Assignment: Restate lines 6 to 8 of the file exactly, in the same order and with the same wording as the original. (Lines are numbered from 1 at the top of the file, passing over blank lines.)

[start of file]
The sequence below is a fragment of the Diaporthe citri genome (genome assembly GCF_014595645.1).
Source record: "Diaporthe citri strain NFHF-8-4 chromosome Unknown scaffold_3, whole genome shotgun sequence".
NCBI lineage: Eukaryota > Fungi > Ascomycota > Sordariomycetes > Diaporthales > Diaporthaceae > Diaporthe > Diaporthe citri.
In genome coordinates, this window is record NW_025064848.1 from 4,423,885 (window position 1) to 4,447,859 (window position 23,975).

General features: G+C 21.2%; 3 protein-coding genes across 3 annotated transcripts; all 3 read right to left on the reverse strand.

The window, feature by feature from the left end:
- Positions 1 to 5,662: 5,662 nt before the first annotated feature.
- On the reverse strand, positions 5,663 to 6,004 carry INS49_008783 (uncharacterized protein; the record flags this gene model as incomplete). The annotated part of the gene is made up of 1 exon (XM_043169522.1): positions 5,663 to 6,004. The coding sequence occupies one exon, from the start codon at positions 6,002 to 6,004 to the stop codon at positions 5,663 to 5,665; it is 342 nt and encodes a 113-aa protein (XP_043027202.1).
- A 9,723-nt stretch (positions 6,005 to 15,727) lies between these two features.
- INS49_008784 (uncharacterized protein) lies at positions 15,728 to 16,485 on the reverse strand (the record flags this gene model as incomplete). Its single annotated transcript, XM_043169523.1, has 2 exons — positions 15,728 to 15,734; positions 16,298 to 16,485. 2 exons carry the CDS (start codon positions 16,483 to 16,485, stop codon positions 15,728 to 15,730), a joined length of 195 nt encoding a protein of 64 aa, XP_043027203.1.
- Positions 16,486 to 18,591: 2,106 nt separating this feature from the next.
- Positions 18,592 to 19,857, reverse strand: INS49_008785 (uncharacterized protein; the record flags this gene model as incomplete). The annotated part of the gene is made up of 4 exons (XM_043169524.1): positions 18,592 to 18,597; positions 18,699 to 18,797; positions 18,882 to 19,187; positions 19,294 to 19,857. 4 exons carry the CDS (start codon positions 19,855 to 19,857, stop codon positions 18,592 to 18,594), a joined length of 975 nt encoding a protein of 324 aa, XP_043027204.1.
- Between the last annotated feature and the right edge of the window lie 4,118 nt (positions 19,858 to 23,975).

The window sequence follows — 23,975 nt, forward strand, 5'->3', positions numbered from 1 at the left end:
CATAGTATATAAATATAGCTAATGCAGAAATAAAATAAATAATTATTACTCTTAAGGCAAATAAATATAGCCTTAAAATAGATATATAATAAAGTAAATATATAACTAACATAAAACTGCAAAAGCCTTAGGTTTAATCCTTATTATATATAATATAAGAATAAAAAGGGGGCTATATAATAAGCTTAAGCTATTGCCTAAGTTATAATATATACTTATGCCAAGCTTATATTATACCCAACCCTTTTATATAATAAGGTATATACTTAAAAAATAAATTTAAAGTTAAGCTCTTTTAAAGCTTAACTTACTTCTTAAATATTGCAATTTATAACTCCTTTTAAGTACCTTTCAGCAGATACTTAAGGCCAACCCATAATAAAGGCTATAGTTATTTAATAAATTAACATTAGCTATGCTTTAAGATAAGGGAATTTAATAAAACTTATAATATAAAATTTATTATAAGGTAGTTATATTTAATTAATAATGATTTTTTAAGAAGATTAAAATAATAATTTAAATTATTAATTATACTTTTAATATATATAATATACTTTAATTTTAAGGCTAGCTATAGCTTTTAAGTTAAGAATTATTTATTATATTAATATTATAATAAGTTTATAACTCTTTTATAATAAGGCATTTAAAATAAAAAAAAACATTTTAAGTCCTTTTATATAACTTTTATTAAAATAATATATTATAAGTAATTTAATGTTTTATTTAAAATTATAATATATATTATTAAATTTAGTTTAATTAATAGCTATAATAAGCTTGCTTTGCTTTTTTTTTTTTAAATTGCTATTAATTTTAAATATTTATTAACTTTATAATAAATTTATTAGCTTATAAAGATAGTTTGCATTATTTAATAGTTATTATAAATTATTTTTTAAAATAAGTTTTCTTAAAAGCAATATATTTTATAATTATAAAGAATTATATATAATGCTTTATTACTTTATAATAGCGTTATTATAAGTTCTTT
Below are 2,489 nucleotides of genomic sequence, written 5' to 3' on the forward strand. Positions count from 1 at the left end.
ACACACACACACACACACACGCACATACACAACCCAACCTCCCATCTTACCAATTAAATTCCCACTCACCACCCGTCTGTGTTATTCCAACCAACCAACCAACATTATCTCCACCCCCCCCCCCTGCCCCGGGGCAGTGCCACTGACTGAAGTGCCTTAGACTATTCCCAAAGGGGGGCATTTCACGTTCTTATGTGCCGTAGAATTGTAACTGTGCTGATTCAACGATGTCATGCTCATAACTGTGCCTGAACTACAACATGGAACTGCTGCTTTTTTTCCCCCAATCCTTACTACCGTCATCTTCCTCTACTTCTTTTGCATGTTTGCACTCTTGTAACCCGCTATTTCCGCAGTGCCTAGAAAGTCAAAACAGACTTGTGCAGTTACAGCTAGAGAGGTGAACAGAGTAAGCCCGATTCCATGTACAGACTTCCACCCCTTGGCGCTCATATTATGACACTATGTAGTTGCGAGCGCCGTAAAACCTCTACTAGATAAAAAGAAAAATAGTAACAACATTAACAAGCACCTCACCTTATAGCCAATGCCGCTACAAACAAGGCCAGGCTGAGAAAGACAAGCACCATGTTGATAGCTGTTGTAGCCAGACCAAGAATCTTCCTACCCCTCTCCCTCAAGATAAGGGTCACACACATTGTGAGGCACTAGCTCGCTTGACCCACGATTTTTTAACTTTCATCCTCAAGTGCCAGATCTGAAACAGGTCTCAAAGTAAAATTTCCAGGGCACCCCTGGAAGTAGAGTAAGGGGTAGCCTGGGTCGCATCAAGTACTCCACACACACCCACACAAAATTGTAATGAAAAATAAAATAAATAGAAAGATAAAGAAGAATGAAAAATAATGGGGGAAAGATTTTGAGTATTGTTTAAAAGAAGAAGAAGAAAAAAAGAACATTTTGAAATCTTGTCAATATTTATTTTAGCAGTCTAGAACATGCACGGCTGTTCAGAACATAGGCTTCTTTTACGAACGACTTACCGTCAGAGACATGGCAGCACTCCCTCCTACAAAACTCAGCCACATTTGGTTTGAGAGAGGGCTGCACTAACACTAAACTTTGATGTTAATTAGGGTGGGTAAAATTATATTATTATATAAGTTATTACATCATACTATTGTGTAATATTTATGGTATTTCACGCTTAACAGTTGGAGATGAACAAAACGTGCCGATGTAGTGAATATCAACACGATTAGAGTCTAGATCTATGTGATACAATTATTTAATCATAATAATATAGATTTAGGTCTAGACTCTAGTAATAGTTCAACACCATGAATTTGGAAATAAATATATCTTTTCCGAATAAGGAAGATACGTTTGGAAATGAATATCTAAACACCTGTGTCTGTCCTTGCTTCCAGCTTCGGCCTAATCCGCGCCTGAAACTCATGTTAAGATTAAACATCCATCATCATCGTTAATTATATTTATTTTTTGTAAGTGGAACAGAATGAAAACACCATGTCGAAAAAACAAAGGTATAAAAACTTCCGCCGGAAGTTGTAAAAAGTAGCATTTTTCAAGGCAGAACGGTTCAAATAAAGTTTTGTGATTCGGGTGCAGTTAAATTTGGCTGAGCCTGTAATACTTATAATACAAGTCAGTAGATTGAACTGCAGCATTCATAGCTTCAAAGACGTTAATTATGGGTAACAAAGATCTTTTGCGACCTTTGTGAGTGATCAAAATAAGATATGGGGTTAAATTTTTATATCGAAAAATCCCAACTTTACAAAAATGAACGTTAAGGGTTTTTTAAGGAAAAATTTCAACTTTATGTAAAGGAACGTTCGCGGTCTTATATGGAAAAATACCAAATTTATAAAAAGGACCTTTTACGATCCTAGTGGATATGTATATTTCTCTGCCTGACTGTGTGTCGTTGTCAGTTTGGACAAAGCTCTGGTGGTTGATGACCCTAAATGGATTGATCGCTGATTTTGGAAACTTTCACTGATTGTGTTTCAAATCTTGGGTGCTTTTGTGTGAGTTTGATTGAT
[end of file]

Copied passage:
The window, feature by feature from the left end:
- Positions 1 to 5,662: 5,662 nt before the first annotated feature.
- On the reverse strand, positions 5,663 to 6,004 carry INS49_008783 (uncharacterized protein; the record flags this gene model as incomplete). The annotated part of the gene is made up of 1 exon (XM_043169522.1): positions 5,663 to 6,004. The coding sequence occupies one exon, from the start codon at positions 6,002 to 6,004 to the stop codon at positions 5,663 to 5,665; it is 342 nt and encodes a 113-aa protein (XP_043027202.1).